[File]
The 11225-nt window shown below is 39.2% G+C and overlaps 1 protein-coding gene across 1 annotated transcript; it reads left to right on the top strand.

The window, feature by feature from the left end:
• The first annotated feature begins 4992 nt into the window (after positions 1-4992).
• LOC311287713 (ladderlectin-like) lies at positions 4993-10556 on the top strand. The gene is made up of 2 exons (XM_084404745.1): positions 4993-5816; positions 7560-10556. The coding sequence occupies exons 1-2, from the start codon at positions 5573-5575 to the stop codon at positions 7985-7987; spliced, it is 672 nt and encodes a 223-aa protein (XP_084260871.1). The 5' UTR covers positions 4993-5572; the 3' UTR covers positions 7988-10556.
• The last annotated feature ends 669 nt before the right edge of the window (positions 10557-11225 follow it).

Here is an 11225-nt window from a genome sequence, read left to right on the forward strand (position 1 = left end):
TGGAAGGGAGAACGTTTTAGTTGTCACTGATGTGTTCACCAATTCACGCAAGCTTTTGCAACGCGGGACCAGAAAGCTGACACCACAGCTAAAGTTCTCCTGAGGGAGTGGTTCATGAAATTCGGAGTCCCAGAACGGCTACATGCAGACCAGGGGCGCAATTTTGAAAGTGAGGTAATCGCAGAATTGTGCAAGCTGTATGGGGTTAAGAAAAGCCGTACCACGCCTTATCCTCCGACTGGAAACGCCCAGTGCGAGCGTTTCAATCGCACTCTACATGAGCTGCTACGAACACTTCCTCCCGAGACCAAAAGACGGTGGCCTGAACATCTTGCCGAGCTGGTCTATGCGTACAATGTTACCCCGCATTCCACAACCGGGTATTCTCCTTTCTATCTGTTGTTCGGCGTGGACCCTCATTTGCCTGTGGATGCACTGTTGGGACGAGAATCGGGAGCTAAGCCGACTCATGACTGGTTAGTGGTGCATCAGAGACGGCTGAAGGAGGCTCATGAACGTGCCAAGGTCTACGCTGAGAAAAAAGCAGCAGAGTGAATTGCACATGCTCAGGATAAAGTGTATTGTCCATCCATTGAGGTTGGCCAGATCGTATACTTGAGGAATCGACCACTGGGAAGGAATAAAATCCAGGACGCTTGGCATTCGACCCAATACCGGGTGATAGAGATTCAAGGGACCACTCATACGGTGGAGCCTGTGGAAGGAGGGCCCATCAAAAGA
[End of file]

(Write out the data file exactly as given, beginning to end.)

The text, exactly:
The 11225-nt window shown below is 39.2% G+C and overlaps 1 protein-coding gene across 1 annotated transcript; it reads left to right on the top strand.

The window, feature by feature from the left end:
• The first annotated feature begins 4992 nt into the window (after positions 1-4992).
• LOC311287713 (ladderlectin-like) lies at positions 4993-10556 on the top strand. The gene is made up of 2 exons (XM_084404745.1): positions 4993-5816; positions 7560-10556. The coding sequence occupies exons 1-2, from the start codon at positions 5573-5575 to the stop codon at positions 7985-7987; spliced, it is 672 nt and encodes a 223-aa protein (XP_084260871.1). The 5' UTR covers positions 4993-5572; the 3' UTR covers positions 7988-10556.
• The last annotated feature ends 669 nt before the right edge of the window (positions 10557-11225 follow it).

Here is an 11225-nt window from a genome sequence, read left to right on the forward strand (position 1 = left end):
TGGAAGGGAGAACGTTTTAGTTGTCACTGATGTGTTCACCAATTCACGCAAGCTTTTGCAACGCGGGACCAGAAAGCTGACACCACAGCTAAAGTTCTCCTGAGGGAGTGGTTCATGAAATTCGGAGTCCCAGAACGGCTACATGCAGACCAGGGGCGCAATTTTGAAAGTGAGGTAATCGCAGAATTGTGCAAGCTGTATGGGGTTAAGAAAAGCCGTACCACGCCTTATCCTCCGACTGGAAACGCCCAGTGCGAGCGTTTCAATCGCACTCTACATGAGCTGCTACGAACACTTCCTCCCGAGACCAAAAGACGGTGGCCTGAACATCTTGCCGAGCTGGTCTATGCGTACAATGTTACCCCGCATTCCACAACCGGGTATTCTCCTTTCTATCTGTTGTTCGGCGTGGACCCTCATTTGCCTGTGGATGCACTGTTGGGACGAGAATCGGGAGCTAAGCCGACTCATGACTGGTTAGTGGTGCATCAGAGACGGCTGAAGGAGGCTCATGAACGTGCCAAGGTCTACGCTGAGAAAAAAGCAGCAGAGTGAATTGCACATGCTCAGGATAAAGTGTATTGTCCATCCATTGAGGTTGGCCAGATCGTATACTTGAGGAATCGACCACTGGGAAGGAATAAAATCCAGGACGCTTGGCATTCGACCCAATACCGGGTGATAGAGATTCAAGGGACCACTCATACGGTGGAGCCTGTGGAAGGAGGGCCCATCAAAAGA